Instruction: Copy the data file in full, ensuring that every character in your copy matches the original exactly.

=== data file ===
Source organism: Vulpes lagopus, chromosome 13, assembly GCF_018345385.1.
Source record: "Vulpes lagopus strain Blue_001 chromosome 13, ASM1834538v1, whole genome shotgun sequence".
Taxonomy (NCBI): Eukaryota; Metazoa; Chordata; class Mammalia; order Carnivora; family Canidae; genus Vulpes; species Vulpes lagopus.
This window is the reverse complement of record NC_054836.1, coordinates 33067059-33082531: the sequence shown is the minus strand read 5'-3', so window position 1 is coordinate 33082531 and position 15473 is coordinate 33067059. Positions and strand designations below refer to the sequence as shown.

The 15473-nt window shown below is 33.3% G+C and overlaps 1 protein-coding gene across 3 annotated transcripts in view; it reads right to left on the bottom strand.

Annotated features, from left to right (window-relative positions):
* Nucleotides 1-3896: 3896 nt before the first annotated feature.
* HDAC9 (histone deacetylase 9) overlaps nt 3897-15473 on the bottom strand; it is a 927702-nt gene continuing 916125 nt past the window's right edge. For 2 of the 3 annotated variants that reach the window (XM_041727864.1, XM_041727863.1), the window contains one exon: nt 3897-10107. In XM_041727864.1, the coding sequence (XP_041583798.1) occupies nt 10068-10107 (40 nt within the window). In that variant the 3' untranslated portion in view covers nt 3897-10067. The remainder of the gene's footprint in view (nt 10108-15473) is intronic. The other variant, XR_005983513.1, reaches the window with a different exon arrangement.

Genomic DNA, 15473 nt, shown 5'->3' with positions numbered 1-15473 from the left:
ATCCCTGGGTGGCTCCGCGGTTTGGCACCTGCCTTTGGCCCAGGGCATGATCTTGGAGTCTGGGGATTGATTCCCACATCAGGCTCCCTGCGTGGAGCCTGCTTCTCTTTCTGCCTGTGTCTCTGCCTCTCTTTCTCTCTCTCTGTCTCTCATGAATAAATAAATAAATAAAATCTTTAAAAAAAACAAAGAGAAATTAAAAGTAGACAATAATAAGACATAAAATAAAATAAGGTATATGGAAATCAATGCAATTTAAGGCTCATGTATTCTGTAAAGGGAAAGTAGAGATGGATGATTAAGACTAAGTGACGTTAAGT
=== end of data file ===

Source organism: Vulpes lagopus, chromosome 13, assembly GCF_018345385.1.
Source record: "Vulpes lagopus strain Blue_001 chromosome 13, ASM1834538v1, whole genome shotgun sequence".
Taxonomy (NCBI): Eukaryota; Metazoa; Chordata; class Mammalia; order Carnivora; family Canidae; genus Vulpes; species Vulpes lagopus.
This window is the reverse complement of record NC_054836.1, coordinates 33067059-33082531: the sequence shown is the minus strand read 5'-3', so window position 1 is coordinate 33082531 and position 15473 is coordinate 33067059. Positions and strand designations below refer to the sequence as shown.

The 15473-nt window shown below is 33.3% G+C and overlaps 1 protein-coding gene across 3 annotated transcripts in view; it reads right to left on the bottom strand.

Annotated features, from left to right (window-relative positions):
* Nucleotides 1-3896: 3896 nt before the first annotated feature.
* HDAC9 (histone deacetylase 9) overlaps nt 3897-15473 on the bottom strand; it is a 927702-nt gene continuing 916125 nt past the window's right edge. For 2 of the 3 annotated variants that reach the window (XM_041727864.1, XM_041727863.1), the window contains one exon: nt 3897-10107. In XM_041727864.1, the coding sequence (XP_041583798.1) occupies nt 10068-10107 (40 nt within the window). In that variant the 3' untranslated portion in view covers nt 3897-10067. The remainder of the gene's footprint in view (nt 10108-15473) is intronic. The other variant, XR_005983513.1, reaches the window with a different exon arrangement.

Genomic DNA, 15473 nt, shown 5'->3' with positions numbered 1-15473 from the left:
ATCCCTGGGTGGCTCCGCGGTTTGGCACCTGCCTTTGGCCCAGGGCATGATCTTGGAGTCTGGGGATTGATTCCCACATCAGGCTCCCTGCGTGGAGCCTGCTTCTCTTTCTGCCTGTGTCTCTGCCTCTCTTTCTCTCTCTCTGTCTCTCATGAATAAATAAATAAATAAAATCTTTAAAAAAAACAAAGAGAAATTAAAAGTAGACAATAATAAGACATAAAATAAAATAAGGTATATGGAAATCAATGCAATTTAAGGCTCATGTATTCTGTAAAGGGAAAGTAGAGATGGATGATTAAGACTAAGTGACGTTAAGT